Modern parents have discovered table manners & the NYT is on it!
posted at 12:47 pm on December 28, 2012 by Mary Katharine Ham
One of my favorite things about reading the New York Times and other liberal publications is how they frequently present age-old ideas we’ve all known about for centuries as new trends. For instance, sustainable eating? That’s what the rest of us call a garden. Co-parenting? That’s what the rest of us know as a two-parent family. Localvore charcuterie? Where I come from, that’s always been called bacon.
Now, the NYT presents the brave new world of…teaching your children table manners. I can’t decide if it’s encouraging that parents actually want to do this or depressing that they’ve just discovered it might be a good idea and are now outsourcing it because they’re too wimpy to do it on their own. An account from a San Francisco restaurant:
The place is Chenery Park, a restaurant with low lights, cloth napkins, $24 grilled salmon and “family night” every Tuesday. Children are welcome, with a catch: They are expected to behave — and to watch their manners, or learn them. Think upscale dining with training wheels.
Chenery Park has many allies in the fight to teach manners to a new generation of children. Around the country, there are classes taught by self-appointed etiquette counselors — Emily Posts for a new age — delivering a more decentralized and less formal approach to teaching manners than in years past. A few restaurants, like Chenery Park, and high-end hotels set aside space and time for families.
These etiquette experts say that new approaches are needed because parents no longer have the stomach, time or know-how to play bad cop and teach manners. Dinnertime has become a free-for-all in many households, with packed family schedules, the television on in the background and a modern-day belief of many parents that they should simply let children be children.
What I do know is I love the owner of this restaurant and I pray he doesn’t get some litigious parent suing him over taking a harsh tone with their little snowflakes:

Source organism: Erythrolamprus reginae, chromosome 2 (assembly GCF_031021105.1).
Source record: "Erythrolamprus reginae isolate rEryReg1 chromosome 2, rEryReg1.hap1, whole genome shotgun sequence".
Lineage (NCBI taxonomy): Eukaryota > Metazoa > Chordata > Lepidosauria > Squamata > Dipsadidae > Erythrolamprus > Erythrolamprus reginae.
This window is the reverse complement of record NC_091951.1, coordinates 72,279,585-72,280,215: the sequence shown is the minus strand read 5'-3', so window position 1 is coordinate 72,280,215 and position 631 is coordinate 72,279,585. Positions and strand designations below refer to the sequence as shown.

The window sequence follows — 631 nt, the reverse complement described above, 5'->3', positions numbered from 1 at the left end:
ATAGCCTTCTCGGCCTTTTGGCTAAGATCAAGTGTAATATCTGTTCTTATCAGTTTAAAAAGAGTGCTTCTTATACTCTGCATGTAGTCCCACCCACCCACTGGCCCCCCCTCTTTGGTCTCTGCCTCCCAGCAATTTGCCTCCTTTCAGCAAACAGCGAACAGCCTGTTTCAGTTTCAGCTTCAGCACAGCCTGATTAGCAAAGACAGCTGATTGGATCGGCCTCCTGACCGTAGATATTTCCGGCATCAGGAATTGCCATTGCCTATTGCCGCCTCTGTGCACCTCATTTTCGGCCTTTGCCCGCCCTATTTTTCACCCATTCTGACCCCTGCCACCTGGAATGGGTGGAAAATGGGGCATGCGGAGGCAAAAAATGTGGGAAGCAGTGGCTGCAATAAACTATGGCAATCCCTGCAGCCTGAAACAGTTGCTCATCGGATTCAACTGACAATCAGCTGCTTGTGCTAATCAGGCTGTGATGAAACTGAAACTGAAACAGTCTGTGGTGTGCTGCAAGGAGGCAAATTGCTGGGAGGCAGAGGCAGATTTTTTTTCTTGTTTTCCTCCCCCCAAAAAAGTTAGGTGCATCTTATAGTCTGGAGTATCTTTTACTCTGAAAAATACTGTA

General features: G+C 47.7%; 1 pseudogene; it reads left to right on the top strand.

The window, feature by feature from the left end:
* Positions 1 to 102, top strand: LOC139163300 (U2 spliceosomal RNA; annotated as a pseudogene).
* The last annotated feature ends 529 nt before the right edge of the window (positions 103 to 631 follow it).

During a recent family night at Chenery Park, Joseph Kowal, an owner, roamed among the regulars and newcomers, saying hello and occasionally playing parental ally. He’s got a twinkle in his eye but a steely commitment to having children — even if they’re not etiquette role models — at least sit politely and not scream or throw food.
“Some parents will say, ‘Uncle Joe’s going to come up here, and he’s going to be cross with you,’ ” Mr. Kowal said. “They use that to their advantage.” He recalled one child who wouldn’t settle down, and he threatened to tape the child’s mouth. The child told him to go ahead and try.
“I went to my office, got some blue painter’s tape, came back and ripped a piece off,” he said. The kid piped down. “The parents looked at me like, ‘We’re going to try that at home.’ ”
So, Uncle Joe is what used to be known as a normal parent. The NYT goes on to wrestle with what it is about Uncle Joe’s restaurant that helps children behave. The reporter settles on a version of the broken-window theory of criminology. Basically, because the place is nice and orderly, people are more likely to behave in that setting. I’ll buy some of that— my brothers and I were certainly more likely to behave when out in public or at a friend’s house than around our rough-and-tumble table at home. But what the paper misses is that Uncle Joe’s expectations for the children, which they never get from their good-cop parents, might have something to do with it.
I’m in favor of modern parents teaching their kids this stuff in pretty much any way they’re willing to do it, but if you’re unable to play bad cop long enough to teach your kid not to throw food at a public table, you’re gonna end up outsourcing pretty much all of parenting. The teenage and adult years for said snowflakes aren’t likely to be great for the rest of us who have to be around them.
At any rate, an etiquette class can run parents between $300 and $1,200. There, your children will learn that manners aren’t about decency and respect but about building one’s toddler “brand.”
“Say the words ‘manners’ or ‘etiquette’ to kids these days, and they run the other direction,” she said. She prefers teaching the children that they are “building the brand called ‘you.’ ”
“People don’t want to eat with someone whose plate looks like a science project,” she tells the children in her workshops. “If you want to be invited back on a play date,” she explains, be polite.
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